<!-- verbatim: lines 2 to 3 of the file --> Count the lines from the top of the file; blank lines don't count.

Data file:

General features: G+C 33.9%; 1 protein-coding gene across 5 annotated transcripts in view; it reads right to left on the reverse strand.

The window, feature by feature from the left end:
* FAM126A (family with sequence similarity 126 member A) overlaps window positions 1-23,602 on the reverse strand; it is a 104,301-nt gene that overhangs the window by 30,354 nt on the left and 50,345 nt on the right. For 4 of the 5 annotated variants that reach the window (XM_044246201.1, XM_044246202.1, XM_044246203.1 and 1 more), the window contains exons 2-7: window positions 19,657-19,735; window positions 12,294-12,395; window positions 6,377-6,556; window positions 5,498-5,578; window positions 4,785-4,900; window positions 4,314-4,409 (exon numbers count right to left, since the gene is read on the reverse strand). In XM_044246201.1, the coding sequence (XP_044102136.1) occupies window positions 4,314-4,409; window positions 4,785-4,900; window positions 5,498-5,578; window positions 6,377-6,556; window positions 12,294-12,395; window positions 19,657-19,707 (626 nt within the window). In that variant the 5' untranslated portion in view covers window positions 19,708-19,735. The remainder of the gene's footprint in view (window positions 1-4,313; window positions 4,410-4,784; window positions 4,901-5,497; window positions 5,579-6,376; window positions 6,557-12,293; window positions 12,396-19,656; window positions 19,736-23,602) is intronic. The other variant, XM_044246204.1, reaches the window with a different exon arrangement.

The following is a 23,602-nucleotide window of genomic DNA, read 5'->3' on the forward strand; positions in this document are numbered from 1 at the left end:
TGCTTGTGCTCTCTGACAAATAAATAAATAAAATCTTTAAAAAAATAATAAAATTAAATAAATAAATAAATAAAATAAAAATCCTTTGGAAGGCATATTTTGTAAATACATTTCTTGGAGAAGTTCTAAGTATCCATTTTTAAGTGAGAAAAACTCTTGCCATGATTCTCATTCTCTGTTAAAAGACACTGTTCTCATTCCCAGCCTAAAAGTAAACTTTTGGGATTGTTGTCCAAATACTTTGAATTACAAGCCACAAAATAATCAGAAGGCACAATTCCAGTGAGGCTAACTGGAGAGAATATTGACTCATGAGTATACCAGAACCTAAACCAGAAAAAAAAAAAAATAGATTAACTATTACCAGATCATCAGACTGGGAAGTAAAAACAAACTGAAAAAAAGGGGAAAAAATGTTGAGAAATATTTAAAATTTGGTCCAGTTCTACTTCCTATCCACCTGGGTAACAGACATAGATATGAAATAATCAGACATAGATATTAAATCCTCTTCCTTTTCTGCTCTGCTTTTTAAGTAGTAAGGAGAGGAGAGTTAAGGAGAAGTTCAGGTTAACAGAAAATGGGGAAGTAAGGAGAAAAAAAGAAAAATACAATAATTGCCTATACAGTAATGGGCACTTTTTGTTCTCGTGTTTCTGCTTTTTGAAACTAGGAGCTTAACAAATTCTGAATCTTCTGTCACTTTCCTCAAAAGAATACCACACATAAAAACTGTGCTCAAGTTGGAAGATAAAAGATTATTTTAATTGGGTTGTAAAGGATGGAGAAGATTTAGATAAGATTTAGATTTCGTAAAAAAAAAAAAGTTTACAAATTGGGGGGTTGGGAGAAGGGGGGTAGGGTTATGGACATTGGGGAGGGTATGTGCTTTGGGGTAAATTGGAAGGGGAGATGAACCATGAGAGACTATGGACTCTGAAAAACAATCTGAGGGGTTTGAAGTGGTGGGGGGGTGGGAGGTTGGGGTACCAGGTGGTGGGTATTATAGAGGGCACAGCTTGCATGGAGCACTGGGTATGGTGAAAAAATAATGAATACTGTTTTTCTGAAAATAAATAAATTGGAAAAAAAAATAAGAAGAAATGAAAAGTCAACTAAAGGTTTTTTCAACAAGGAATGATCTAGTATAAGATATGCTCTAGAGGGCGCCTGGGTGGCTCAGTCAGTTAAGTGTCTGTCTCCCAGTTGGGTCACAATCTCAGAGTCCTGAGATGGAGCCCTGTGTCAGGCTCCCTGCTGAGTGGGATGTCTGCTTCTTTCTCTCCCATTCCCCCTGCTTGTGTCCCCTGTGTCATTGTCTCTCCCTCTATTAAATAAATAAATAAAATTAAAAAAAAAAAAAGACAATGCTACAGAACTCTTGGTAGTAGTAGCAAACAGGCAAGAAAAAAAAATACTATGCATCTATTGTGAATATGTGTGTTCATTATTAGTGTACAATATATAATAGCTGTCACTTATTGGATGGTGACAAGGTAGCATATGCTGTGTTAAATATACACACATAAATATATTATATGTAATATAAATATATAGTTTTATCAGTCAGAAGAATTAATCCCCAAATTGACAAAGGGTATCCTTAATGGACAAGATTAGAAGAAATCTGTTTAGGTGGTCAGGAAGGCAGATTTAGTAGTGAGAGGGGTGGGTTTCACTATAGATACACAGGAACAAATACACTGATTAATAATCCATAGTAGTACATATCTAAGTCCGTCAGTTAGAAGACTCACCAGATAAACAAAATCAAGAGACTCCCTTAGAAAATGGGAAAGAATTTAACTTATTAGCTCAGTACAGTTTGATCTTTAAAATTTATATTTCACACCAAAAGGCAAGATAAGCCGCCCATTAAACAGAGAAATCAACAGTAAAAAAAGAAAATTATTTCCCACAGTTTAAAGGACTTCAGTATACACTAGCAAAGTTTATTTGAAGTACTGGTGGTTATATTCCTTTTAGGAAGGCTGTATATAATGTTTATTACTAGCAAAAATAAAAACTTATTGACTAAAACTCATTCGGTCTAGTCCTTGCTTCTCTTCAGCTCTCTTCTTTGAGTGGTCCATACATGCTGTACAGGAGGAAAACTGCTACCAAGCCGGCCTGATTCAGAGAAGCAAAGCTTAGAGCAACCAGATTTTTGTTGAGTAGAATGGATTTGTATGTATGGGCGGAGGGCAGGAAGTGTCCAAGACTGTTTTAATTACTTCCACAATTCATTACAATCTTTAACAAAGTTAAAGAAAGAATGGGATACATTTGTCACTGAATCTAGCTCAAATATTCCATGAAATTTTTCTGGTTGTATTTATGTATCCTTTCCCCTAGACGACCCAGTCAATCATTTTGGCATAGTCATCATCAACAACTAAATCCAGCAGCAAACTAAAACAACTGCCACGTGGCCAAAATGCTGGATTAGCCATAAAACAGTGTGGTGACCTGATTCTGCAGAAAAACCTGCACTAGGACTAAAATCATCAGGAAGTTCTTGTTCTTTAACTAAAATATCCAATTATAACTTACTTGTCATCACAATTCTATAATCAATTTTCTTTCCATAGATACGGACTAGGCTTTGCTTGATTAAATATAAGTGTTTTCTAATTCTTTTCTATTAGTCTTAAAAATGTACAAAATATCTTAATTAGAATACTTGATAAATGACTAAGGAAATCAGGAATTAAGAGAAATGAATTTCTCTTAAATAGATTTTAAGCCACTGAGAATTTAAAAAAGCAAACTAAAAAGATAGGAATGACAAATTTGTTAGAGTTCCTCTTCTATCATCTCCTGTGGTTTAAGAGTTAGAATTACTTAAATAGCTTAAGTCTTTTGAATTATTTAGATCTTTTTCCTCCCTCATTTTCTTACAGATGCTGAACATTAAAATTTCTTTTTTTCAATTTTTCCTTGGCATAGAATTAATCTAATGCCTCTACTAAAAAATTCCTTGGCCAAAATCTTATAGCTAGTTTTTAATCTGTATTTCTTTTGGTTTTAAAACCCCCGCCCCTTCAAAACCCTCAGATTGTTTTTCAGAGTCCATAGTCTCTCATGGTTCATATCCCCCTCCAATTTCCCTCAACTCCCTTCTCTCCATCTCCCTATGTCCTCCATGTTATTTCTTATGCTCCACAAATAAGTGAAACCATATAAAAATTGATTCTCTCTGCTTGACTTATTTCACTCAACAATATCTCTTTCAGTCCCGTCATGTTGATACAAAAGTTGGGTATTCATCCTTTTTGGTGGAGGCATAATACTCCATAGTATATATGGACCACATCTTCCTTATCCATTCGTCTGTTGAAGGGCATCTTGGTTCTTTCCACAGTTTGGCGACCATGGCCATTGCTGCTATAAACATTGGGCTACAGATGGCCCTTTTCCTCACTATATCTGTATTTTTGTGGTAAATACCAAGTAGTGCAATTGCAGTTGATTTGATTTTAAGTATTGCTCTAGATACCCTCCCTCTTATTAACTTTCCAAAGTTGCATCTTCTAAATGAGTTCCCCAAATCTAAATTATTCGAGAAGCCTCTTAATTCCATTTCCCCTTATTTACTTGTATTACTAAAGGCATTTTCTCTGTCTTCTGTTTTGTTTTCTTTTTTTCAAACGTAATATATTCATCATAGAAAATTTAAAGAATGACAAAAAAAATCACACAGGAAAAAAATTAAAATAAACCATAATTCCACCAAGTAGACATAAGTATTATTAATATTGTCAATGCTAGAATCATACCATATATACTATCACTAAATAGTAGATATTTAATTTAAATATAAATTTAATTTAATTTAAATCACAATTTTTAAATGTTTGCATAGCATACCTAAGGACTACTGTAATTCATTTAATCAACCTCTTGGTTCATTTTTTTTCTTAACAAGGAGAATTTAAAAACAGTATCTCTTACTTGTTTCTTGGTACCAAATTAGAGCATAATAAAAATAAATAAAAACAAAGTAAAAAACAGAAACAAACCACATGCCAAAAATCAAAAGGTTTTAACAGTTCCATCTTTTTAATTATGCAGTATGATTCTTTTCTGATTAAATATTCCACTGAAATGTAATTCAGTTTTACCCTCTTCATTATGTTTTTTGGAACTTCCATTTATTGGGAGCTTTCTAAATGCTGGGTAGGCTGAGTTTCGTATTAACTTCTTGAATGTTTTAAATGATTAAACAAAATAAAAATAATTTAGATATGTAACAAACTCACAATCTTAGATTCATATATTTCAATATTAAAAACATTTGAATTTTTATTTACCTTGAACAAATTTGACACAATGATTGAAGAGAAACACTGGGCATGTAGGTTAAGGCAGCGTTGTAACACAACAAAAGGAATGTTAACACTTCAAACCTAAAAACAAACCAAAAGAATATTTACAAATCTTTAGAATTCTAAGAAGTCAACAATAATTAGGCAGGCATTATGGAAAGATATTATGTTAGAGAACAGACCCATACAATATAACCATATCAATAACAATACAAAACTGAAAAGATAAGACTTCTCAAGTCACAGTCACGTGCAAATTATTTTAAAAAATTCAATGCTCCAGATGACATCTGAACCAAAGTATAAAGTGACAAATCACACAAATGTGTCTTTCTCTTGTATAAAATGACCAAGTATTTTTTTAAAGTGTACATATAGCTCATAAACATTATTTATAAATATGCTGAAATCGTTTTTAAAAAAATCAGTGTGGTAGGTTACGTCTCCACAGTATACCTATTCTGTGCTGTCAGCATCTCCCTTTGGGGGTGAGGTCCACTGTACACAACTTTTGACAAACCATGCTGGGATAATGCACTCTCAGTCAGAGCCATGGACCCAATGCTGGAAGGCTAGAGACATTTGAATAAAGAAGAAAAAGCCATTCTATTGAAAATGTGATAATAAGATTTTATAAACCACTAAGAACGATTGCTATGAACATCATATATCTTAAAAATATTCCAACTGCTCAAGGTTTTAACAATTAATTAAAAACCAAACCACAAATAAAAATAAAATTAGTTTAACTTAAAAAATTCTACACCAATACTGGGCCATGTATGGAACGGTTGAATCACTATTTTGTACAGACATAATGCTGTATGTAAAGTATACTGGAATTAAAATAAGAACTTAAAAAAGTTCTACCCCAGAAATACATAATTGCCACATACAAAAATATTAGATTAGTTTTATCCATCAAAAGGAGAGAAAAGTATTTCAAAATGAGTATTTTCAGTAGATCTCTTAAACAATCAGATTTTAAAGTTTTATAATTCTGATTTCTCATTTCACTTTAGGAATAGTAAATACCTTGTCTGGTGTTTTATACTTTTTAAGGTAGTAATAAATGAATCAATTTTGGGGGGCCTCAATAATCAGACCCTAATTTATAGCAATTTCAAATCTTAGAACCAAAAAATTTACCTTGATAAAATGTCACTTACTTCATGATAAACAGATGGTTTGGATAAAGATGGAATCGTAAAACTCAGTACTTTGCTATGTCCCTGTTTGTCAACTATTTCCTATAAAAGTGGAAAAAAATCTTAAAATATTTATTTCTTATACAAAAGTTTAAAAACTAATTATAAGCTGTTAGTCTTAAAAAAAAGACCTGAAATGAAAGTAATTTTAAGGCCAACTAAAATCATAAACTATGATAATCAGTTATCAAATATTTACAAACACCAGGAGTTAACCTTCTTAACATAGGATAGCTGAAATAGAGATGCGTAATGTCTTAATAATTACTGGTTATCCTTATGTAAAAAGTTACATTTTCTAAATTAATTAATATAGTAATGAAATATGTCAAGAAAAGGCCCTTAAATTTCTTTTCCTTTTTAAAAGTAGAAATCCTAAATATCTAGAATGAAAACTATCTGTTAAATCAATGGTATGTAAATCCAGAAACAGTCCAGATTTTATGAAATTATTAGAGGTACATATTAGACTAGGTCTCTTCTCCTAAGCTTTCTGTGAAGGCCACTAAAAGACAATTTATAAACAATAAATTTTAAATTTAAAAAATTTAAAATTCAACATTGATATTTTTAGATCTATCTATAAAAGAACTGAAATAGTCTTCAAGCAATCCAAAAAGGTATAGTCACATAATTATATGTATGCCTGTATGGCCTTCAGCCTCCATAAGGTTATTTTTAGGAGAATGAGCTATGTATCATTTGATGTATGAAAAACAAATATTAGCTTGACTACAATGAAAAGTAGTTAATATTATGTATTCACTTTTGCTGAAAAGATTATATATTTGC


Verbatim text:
The window, feature by feature from the left end:
* FAM126A (family with sequence similarity 126 member A) overlaps window positions 1-23,602 on the reverse strand; it is a 104,301-nt gene that overhangs the window by 30,354 nt on the left and 50,345 nt on the right. For 4 of the 5 annotated variants that reach the window (XM_044246201.1, XM_044246202.1, XM_044246203.1 and 1 more), the window contains exons 2-7: window positions 19,657-19,735; window positions 12,294-12,395; window positions 6,377-6,556; window positions 5,498-5,578; window positions 4,785-4,900; window positions 4,314-4,409 (exon numbers count right to left, since the gene is read on the reverse strand). In XM_044246201.1, the coding sequence (XP_044102136.1) occupies window positions 4,314-4,409; window positions 4,785-4,900; window positions 5,498-5,578; window positions 6,377-6,556; window positions 12,294-12,395; window positions 19,657-19,707 (626 nt within the window). In that variant the 5' untranslated portion in view covers window positions 19,708-19,735. The remainder of the gene's footprint in view (window positions 1-4,313; window positions 4,410-4,784; window positions 4,901-5,497; window positions 5,579-6,376; window positions 6,557-12,293; window positions 12,396-19,656; window positions 19,736-23,602) is intronic. The other variant, XM_044246204.1, reaches the window with a different exon arrangement.